Enjoy an evening of delicious food and memorable performances with friends by booking your table of 10 at R4 500 or R450 per a person. Book and pay for your table before 2 June and save R500 on the early bird special. Starting at 8pm sharp, don’t miss out on a bumper anniversary line-up and a chance to win some of the great prizes on offer! For more information or to book contact Dudu Kgomo on (011) 897 0141 or on email@example.com or visit www.birchwoodhotel.co.za.
The twelve Tenors now performing at the Joburg Theatre really served a delightful repertoire at their concert this past Saturday. In this South African leg of their World Tour the group showcased a well-oiled sound offering with tight harmonies whilst also managing to shine a spotlight on the individual melodic talents of each singer.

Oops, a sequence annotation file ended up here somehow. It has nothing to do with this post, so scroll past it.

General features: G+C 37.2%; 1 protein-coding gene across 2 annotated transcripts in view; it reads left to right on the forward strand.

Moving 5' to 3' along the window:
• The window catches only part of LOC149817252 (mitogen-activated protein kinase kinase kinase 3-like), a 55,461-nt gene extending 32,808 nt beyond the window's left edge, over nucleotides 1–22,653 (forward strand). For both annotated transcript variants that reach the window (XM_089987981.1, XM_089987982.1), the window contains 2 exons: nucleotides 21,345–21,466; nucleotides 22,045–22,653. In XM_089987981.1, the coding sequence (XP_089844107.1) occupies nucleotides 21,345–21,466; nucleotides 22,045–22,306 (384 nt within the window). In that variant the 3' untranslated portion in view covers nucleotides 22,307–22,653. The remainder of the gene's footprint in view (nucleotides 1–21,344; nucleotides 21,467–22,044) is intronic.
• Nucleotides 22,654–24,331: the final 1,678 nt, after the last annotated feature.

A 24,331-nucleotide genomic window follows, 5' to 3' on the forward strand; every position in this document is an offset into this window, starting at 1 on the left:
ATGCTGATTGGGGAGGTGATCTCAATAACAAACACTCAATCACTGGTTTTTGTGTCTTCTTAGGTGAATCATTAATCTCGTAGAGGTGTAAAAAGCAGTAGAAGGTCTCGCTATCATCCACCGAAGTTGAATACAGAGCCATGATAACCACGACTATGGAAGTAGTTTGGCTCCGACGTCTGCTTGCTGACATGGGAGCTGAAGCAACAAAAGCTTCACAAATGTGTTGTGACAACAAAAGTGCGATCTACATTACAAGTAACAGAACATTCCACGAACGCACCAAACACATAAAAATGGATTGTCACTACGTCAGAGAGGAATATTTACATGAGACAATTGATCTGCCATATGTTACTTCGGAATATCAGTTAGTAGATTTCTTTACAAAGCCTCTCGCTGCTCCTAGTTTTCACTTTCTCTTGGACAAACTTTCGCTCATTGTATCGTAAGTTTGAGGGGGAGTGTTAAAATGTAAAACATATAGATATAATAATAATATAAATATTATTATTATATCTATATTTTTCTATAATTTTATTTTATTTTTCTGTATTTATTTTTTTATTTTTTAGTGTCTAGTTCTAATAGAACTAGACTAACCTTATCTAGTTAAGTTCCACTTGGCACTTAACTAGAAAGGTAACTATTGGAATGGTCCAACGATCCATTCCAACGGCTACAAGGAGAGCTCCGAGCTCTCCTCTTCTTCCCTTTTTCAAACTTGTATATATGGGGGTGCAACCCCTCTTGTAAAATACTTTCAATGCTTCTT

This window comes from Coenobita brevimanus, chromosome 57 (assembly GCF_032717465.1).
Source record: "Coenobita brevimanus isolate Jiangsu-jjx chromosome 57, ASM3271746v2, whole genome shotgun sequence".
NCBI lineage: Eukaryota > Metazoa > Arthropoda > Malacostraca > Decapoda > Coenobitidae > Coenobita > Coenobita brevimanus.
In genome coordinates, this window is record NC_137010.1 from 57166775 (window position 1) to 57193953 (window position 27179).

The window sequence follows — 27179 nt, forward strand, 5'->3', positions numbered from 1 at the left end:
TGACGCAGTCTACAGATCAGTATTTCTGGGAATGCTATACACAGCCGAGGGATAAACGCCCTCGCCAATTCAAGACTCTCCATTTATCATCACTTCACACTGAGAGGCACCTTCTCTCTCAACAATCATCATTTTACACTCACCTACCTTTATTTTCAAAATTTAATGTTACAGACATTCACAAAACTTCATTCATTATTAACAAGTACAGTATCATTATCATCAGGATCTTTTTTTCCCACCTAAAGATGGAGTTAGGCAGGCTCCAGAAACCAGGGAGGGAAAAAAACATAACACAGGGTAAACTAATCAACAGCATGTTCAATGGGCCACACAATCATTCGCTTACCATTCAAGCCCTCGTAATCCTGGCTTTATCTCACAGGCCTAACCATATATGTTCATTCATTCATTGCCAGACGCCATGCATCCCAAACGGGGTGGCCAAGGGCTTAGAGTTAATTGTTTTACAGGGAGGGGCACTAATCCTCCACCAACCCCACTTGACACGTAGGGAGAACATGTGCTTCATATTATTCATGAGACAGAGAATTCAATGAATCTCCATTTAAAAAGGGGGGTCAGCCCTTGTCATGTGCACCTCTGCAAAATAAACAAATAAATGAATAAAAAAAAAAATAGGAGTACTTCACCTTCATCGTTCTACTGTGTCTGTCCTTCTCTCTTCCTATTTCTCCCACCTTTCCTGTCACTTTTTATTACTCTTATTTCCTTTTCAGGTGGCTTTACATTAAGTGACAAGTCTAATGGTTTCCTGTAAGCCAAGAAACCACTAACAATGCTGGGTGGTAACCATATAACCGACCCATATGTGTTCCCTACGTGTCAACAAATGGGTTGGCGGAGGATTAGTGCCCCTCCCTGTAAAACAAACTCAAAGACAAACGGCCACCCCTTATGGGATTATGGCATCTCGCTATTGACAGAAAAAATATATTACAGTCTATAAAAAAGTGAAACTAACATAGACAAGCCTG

And talent each one of the twelve musicians demonstrated in abundance. However if one name really needs mentioning, it is that of Barry Potts, a musical friend of the new South Africa. He is one of the central cogs of the group. Well-known as a music teacher in London, his many accolades have much to do with this genre of vocal performances, over a period of decades.
They include world tours as the Twelve Irish Tenors, Sopranos, Somebody to Love and many others. In the current (twelve) Tenors World Tour, Barry and the group's exciting interpretations span several musical eras between the forties and the present. That the audience was also representative of these eras in its composition was another remarkable discovery during Saturday's Tenors concert.